Continuing and inservice educators recognize that our society is faced with ever-increasing ferment over the quality of health care services. The gap between consumer expectations and delivery of health services will remain a problem for years to come. Health care workers themselves readily admit that there is need for improvement in "quality of care." Yet this phrase may remain an empty one unless increasing consideration is given to the personal development of the helpers involved, a great many of them nurses. A general dictum among people helpers says that in order to become more effective one must begin with one's self - the quality of care given by an individual will be consistent with the kind of person that individual is. Paradoxically, nursing has long had a passionate interest in the selfconcept of patients but has not manifested interest in the self-concept of nursing practitioners as persons.
Though the nursing profession comprises the largest group of persons engaged in a helping relationship, comparatively few studies have been done regarding the selfconcept of nurses, particularly graduate nurses. An overview of these studies may provide insights for those who design educational offerings. Further, it will serve as background for the more recent study reported here.
Poland (1961) studied the relationship between self-concept and supervisory and peer ratings with success in nurses' training using a self-descriptive inventory. No significant correlations were found when the group was analyzed in total. When subjects were divided into two groups (most successful and least successful, based on nursing supervisor ratings) it was determined that the most successful students had obtained higher scores on the self-descriptive inventory.
Kormorita (7977,) in her study of the selfconcept of nursing students using 12 measures from Bills Index of Adjustment and Values found significant differences on three of the measures according to year in school. Nine of the 12 self-concept measures correlated with grades of these were more frequently related to clinical grades than to theory grades.
The self-concept has been studied in relation to academic achievement with the majority of investigators finding a positive relationship (Fitts, 1972). In addition, findings cited by Thompson (1972) indicate that good interpersonal communication is associated with a well integrated sellconcept.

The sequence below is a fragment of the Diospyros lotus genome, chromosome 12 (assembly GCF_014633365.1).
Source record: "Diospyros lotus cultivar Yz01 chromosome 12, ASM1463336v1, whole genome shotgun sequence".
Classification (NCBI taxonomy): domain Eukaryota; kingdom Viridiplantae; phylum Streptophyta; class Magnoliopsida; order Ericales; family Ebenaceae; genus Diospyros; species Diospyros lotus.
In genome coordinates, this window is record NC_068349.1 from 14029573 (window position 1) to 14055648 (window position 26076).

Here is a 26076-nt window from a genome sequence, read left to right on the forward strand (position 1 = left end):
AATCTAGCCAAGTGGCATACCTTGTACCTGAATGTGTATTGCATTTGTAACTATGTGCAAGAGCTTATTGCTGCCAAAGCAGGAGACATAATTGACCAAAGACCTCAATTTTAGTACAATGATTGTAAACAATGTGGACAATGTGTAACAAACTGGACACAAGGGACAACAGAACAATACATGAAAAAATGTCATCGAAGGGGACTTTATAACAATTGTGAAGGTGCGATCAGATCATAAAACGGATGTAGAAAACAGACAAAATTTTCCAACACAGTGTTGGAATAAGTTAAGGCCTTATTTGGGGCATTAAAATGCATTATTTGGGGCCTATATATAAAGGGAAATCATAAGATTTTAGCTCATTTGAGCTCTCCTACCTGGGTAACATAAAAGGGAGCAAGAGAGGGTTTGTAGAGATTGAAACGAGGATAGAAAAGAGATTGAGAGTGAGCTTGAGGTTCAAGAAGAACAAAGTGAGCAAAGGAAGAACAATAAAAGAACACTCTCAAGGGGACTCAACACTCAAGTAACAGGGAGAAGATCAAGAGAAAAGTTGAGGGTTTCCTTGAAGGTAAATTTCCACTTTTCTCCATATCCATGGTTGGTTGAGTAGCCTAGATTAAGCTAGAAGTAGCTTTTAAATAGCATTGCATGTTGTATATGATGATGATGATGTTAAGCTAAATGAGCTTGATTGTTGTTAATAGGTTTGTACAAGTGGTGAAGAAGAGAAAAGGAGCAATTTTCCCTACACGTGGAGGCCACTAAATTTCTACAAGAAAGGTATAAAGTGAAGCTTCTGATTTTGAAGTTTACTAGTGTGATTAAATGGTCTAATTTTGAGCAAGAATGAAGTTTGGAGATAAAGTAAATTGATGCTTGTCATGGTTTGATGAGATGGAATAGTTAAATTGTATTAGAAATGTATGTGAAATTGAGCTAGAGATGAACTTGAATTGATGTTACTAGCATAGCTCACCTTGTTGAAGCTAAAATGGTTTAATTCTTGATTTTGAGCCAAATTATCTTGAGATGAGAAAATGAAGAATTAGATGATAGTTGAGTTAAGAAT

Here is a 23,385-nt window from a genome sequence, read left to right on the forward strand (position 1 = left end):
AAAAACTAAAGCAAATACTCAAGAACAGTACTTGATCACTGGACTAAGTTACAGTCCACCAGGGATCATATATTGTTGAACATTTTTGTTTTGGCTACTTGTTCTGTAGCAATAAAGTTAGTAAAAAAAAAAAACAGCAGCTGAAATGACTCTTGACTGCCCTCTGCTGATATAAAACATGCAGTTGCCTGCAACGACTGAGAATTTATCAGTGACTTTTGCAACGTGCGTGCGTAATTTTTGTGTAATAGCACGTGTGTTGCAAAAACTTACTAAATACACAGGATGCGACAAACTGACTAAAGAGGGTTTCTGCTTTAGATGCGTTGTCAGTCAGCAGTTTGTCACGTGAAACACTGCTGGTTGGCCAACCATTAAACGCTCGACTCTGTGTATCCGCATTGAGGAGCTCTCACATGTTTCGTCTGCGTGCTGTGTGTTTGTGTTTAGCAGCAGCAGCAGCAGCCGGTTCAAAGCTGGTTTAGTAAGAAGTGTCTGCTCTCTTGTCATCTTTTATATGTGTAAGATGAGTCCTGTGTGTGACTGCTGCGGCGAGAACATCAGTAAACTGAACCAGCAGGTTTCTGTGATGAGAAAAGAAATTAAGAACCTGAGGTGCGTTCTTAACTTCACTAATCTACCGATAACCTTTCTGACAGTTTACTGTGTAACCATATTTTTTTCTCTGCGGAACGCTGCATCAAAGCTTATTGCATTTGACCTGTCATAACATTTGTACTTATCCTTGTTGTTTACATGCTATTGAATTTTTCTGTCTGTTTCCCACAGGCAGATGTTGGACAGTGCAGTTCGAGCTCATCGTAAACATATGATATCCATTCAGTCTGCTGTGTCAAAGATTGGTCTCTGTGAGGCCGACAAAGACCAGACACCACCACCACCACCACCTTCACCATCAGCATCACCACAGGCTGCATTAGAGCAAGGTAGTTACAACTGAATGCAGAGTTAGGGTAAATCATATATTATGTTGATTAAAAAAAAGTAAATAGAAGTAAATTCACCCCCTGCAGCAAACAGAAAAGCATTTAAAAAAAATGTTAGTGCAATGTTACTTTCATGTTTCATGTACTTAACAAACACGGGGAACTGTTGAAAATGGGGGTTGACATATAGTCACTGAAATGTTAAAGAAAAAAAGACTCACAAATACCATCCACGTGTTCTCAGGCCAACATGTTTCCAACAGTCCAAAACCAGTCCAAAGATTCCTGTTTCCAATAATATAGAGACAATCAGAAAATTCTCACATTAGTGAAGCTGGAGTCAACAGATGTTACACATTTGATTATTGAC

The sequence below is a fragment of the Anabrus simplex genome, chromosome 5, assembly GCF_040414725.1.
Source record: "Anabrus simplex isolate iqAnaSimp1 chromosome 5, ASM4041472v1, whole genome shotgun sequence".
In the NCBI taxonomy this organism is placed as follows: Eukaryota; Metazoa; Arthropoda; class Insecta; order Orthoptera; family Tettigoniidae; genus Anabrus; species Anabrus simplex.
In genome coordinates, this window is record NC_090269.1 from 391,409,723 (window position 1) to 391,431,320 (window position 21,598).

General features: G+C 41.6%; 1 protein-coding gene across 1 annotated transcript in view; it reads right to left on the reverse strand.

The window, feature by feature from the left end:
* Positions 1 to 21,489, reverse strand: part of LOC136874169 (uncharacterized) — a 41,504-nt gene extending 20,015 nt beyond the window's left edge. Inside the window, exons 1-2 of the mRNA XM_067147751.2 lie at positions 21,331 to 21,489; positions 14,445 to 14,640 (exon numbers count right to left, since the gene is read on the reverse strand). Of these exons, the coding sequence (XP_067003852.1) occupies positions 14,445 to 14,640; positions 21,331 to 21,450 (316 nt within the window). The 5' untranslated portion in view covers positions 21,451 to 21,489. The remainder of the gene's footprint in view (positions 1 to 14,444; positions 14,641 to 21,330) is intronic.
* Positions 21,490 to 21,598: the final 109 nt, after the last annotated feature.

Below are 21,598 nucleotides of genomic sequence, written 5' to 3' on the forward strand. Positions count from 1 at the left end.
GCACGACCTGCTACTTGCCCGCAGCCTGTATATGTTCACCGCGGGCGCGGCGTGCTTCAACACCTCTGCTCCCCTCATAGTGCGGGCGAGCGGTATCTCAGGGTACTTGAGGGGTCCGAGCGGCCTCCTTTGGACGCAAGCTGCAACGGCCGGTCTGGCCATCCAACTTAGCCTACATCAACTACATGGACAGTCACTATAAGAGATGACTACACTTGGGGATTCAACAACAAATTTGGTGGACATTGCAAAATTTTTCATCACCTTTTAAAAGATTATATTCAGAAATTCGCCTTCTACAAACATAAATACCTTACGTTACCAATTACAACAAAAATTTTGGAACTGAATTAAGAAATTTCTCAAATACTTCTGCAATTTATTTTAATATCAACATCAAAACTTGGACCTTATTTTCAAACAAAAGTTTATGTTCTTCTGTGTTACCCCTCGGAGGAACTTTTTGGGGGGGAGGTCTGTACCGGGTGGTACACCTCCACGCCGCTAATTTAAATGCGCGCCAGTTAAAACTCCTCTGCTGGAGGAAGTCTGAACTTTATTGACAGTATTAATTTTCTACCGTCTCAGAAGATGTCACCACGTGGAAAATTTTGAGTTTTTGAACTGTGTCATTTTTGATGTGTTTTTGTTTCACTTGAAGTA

Frerichs, (1972) found a significant relationship between age and self-esteem using the Coopersmith Self-Esteem Inventory (among 1435 associate degree nursing students in her study.) Thompson (1972) likewise reported an association between age and self-esteem scores, with older subjects reflecting higher scores. In elderly subjects, this phenomena was perceived as defensiveness and a disinclination toward self-criticism.
Davis (1969) in comparing the selfconcepts and role expectations of nursing and social work students found the nurses' self-concepts best described as conscientious, capable, methodical, dependable, and willing to sustain a subordinate role. In contrast, the social work students described themselves as predominently independent, spontaneous, and assertive. If this study were repeated in 1975 there would conceivably be changes not only in the attitudes of female nursing students but also changes attributable to the influx of men into the nursing profession in recent years.
Nevertheless, nurses have not for the most part been encouraged to expand their self-awareness and to view themselves as "first human beings, and then nurses" according to Wilson (1971) who speaks of the need for nurses to develop a sense of self-identity, independent and different from culturally ascribed roles.
It must be remembered that internalized motivation toward self-growth and development is basic and essential to any external efforts to increase technical proficiency, supervisory capacities, or further human relations skills which are becoming increasingly important to the nursing profession. Thus the need arises to examine the levels of self-improvement motivation or aspiration felt by nurses.